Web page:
Even best mate Greg Inglis was sceptical.
Earning Queensland State of Origin selection just two NRL games back from serious injury was no mean feat.
But it seemed the true test of how far Darius Boyd had come still lay ahead – the once dreaded team media session.
Reporters had seen it all in the past.
Hiding behind plants. Lingering in staircases.
It appeared Boyd would try anything to avoid talking to reporters during the one-hour media window.
Then last year Boyd didn’t attend at all.
“Darius doesn’t really want to talk to the media and I am sure you guys don’t really want to talk to him,” a QRL media spokesman said before the 2014 game one team session.
Fast forward 12 months and Boyd claims to be a changed man.
Finally on top of the mental demons that had plagued him, Boyd launched a charm offensive upon his return to NRL club Brisbane this season.
Not even rupturing his Achilles just 10 days back at training could shatter Boyd’s new-found calm.
Five months of gruelling rehabilitation got him back on the field.
And Queensland selectors’ legendary loyalty got him into the Maroons team for the Origin series opener in Sydney on May 27.
Still cynics believed the big litmus test loomed for Boyd – the team media session in on Tuesday.
Flashbacks of Boyd’s infamous 2009 interview which lasted just 42 seconds before reporters gave up no doubt flickered among sceptics.
Even Inglis had to double check if Boyd would attend.
“I asked him at a lunch ‘are you going to go?’,” Inglis admitted.
“He just smiled at me and said ‘of course’.”
Then Boyd stood front and centre amid the swarming media, pressing the flesh and even indulging in small talk as he politely honoured each request for a solid hour.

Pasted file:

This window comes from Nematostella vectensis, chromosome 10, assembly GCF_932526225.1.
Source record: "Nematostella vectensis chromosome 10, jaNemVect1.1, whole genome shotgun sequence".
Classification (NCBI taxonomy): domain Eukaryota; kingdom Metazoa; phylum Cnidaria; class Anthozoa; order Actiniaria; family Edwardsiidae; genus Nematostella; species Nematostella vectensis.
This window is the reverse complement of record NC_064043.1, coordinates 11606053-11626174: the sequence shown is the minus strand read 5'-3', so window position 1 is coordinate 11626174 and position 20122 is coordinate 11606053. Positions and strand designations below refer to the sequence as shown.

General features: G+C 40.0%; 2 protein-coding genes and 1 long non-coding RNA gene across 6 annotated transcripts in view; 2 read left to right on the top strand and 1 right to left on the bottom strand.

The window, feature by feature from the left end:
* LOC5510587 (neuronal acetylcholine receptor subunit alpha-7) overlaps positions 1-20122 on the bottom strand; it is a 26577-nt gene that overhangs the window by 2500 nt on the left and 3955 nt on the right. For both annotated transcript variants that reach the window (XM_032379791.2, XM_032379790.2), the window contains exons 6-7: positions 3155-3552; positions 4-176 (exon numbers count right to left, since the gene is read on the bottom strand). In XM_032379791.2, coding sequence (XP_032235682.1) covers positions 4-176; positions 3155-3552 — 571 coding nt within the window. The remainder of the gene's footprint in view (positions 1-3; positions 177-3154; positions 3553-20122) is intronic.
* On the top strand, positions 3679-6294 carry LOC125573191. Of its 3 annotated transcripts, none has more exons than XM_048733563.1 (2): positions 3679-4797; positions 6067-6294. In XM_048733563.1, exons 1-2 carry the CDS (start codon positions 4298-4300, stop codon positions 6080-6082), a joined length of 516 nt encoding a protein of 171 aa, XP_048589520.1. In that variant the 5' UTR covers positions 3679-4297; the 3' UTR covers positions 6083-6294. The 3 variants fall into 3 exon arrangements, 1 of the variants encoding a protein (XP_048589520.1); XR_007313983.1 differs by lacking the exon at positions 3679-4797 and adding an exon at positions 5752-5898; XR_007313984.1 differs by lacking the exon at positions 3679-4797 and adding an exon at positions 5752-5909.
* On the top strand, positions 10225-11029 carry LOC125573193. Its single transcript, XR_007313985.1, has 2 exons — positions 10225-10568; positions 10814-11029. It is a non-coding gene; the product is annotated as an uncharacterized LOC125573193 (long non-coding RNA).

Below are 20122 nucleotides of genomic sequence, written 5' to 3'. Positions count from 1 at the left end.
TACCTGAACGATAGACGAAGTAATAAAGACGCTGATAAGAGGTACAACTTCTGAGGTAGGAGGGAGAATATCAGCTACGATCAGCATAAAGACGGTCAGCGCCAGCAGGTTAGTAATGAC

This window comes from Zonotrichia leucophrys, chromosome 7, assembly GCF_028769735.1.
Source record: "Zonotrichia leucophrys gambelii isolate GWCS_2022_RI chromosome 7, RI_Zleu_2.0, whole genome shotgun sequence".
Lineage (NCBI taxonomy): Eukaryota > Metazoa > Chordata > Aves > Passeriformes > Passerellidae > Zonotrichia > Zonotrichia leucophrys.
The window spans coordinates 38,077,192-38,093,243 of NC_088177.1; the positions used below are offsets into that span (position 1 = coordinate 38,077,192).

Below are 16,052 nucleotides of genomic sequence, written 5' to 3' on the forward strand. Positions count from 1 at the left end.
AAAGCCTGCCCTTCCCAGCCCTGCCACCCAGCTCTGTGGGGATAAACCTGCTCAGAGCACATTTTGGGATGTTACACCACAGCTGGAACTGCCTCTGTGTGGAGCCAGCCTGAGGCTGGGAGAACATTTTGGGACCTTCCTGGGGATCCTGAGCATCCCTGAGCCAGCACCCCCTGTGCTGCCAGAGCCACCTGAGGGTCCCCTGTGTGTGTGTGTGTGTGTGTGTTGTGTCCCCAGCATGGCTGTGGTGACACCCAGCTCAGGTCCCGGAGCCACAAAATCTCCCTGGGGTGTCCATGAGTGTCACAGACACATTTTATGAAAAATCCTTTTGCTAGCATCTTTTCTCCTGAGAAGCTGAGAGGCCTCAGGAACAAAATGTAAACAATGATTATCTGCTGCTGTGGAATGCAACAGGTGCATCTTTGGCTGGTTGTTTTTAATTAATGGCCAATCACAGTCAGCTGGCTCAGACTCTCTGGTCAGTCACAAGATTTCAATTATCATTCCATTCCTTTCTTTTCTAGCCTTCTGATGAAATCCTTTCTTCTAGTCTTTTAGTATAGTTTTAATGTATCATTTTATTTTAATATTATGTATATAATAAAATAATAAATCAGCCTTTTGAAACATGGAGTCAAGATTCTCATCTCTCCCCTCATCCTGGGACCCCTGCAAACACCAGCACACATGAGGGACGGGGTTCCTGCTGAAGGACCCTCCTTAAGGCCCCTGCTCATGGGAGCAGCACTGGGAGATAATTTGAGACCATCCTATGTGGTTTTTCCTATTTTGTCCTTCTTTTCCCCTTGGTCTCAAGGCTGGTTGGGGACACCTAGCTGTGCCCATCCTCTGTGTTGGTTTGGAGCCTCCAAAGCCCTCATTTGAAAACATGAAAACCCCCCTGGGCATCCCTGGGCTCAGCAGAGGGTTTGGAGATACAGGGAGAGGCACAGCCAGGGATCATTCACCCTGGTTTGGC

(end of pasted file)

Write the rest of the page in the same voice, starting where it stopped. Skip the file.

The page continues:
“It’s a different feeling. I used to try and hide away and not do it,” Boyd said of the media session.
“I probably made myself worse by doing that.
“It’s not hard to talk about footy or life or things that are going on.
“I just looked at it the wrong way.
“I had the wrong mindset from an early age.
“I thought people were attacking me if I wasn’t doing well. Whatever it was, I couldn’t handle criticism – that was part of it.”
Boyd returned to Brisbane after a two-month sabbatical from the NRL in late 2014 in which he checked into a mental health facility for depression.
Following his mentor Wayne Bennett back to the club where he started his career – the Broncos – seemed to cap the healing process and the ruptured Achilles no longer seemed such a disaster.
“I don’t know how I would have handled it 12 months ago,” he said.
“I used to get pretty cranky with myself when I did a hammy and was out for two weeks.”
Boyd admitted Origin camp used to be one of the few things that got him by before he exorcised his personal demons.
These days Boyd is getting by with a little help from his friends – and he has been reunited again with plenty in the Origin camp.
“In other years not being in the best form or best head space I have really looked forward to these times,” he said of Origin camp.
“It’s a special group.”
Inglis is sure glad to have his “wingman” back.
“To see him (Boyd) back on his feet again and back in the Origin side…it just shows what a big turnaround he has in his life,” he said.
Inglis admitted he did not know how badly Boyd had been struggling mentally in the past but believed people were now seeing the man he’d known for years.
“Darius has changed tremendously, and he’s changed for the better,” he said.